Siam, or the Woman who Shot a Man, set in 1967 Thailand, purports to be the story of a woman in an unfamiliar land, a portrait of her crumbling marriage, and her obsession with the dissappearance of the American silk merchant Jim Thompson (and some of her possessions). All these elements feature in the story, but the only tension that really worked was the vivid, if forced, picture of her isolation, which finally explodes.
Claire is an intellectually curious daughter of a Harvard professor, but is leaving behind New England and moving to Thailand with her husband, James, who is overseeing the construction of US airbases for the war in Vietnam. She plays the dutiful wife, and spends her time learning about Thai history, learning the language, and sightseeing with the other wives. Once Jim goes missing, fishing for information is added to her routines. The move around the globe does not go well. James is frequently away from home for work, and possibly unfaithful, Claire does not make friends, the language lessons only serve to highlight the difference between her and the other army wives, and the more she learns about Thai history, the less comfortable she is there. It is hot, dirty, the food turns her stomach, and the local customs offend her American sensibilities. Others enjoy the food and simply assume themselves superior to the locals, while, ironically, Claire is one whose academic attempts to “go native” are most at odds with the customs and foods she refuses to accept. She questions this new world she is in, but from the position that western civilization is superior. Sometimes she is right, but her solipsism was irksome.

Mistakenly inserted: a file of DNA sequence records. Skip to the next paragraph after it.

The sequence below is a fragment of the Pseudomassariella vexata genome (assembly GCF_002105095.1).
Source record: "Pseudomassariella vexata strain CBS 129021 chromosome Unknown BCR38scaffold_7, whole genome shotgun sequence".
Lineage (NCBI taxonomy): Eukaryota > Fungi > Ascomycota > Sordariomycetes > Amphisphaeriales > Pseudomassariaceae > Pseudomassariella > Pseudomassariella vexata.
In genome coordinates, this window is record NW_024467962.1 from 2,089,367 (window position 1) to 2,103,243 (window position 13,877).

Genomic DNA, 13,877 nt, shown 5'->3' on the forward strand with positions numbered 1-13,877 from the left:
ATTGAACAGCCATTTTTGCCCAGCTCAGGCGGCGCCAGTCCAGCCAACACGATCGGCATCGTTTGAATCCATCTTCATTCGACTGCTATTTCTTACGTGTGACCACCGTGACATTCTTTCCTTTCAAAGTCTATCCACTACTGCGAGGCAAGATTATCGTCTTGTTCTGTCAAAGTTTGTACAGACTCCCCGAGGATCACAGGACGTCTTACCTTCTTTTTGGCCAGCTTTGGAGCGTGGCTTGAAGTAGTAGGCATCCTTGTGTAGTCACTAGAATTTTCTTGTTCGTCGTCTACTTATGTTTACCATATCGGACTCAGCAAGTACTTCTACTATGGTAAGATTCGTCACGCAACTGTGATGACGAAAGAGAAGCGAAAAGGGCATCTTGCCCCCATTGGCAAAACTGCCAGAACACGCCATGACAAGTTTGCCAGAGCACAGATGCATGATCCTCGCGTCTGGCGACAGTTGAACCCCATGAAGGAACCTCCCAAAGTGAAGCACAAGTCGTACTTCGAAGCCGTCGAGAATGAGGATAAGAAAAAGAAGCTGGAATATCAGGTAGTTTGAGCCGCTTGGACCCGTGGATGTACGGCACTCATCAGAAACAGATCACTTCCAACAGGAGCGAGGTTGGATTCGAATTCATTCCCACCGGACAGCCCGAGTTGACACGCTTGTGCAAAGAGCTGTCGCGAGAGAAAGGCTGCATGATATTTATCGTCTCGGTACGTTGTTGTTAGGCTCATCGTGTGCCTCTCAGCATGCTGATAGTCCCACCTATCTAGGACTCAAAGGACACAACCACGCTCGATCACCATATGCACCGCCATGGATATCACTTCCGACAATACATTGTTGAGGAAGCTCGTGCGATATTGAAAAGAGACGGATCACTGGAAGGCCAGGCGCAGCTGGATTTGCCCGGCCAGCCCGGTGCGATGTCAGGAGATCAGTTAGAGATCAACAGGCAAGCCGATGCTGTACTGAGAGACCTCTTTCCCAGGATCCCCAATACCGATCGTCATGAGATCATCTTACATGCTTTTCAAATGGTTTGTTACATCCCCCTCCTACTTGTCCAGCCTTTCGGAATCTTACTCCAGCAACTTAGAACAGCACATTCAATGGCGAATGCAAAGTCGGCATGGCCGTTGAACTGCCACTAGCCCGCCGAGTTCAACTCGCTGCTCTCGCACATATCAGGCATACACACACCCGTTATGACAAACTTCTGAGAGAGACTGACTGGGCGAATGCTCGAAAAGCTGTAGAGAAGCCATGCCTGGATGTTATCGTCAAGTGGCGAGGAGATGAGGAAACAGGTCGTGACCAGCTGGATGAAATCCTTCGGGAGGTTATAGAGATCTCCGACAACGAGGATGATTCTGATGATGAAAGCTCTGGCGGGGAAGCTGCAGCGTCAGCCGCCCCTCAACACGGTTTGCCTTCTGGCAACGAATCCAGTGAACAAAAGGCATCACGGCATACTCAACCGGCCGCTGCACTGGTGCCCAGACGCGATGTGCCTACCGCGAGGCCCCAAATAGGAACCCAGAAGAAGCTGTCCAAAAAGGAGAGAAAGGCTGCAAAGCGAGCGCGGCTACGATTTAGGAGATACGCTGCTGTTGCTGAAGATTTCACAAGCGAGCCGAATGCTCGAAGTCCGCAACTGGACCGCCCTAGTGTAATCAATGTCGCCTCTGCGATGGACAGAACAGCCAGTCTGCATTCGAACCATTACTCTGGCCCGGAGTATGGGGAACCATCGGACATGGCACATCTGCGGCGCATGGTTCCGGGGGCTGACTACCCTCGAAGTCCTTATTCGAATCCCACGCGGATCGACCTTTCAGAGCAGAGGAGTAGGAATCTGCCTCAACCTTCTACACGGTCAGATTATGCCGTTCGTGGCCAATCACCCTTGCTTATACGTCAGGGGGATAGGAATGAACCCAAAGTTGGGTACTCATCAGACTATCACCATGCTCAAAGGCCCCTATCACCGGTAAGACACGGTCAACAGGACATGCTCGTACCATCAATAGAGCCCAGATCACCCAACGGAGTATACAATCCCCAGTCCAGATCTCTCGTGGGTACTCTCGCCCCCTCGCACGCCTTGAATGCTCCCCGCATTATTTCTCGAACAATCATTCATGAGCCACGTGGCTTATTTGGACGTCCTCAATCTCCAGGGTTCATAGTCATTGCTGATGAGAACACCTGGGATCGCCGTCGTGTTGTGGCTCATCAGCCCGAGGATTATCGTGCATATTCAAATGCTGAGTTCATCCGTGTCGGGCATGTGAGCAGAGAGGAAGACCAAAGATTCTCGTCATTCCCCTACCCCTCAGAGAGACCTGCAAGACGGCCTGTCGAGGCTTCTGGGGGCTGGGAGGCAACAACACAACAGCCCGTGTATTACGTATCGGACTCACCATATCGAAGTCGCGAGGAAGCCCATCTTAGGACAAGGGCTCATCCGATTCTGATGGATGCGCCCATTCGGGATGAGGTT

All of this is fine as the core of a story, but the presentation is anodyne and shallow. To put it bluntly, the marriage of Claire and James is defined in the story almost exlusively by fucking and fighting, with the former seemingly something that usually happens to Claire rather than with Claire. (The dynamic made me wonder how they got as far as marriage to begin with, since she says their first meeting saw them tumbling into bed.) Similarly, she has a tendency to watch in a semi-aware state the events that transpire offscreen, everything narrated in a detached third-person perspective. She is supposed to be obsessed with Jim Thompson’s disappearance, but this is more a facet of her frustration with the tendency for events to take place and people or things to appear and disappear without explanation. The most prominent feature of the writing is the bare declarative statement, lacking in either description or emotion. There is supposed to be some power in this stark style, but this novel had a really repetitive and dull cadence as it worked around the predictable ring composition.
I picked up Siam because it seemed an interesting enough story and setting and I am trying to diversify by reading more books by women. I was totally disappointed, and only continued to read on because it was a short novel that went by quickly.
Next up is Don Delillo’s White Noise.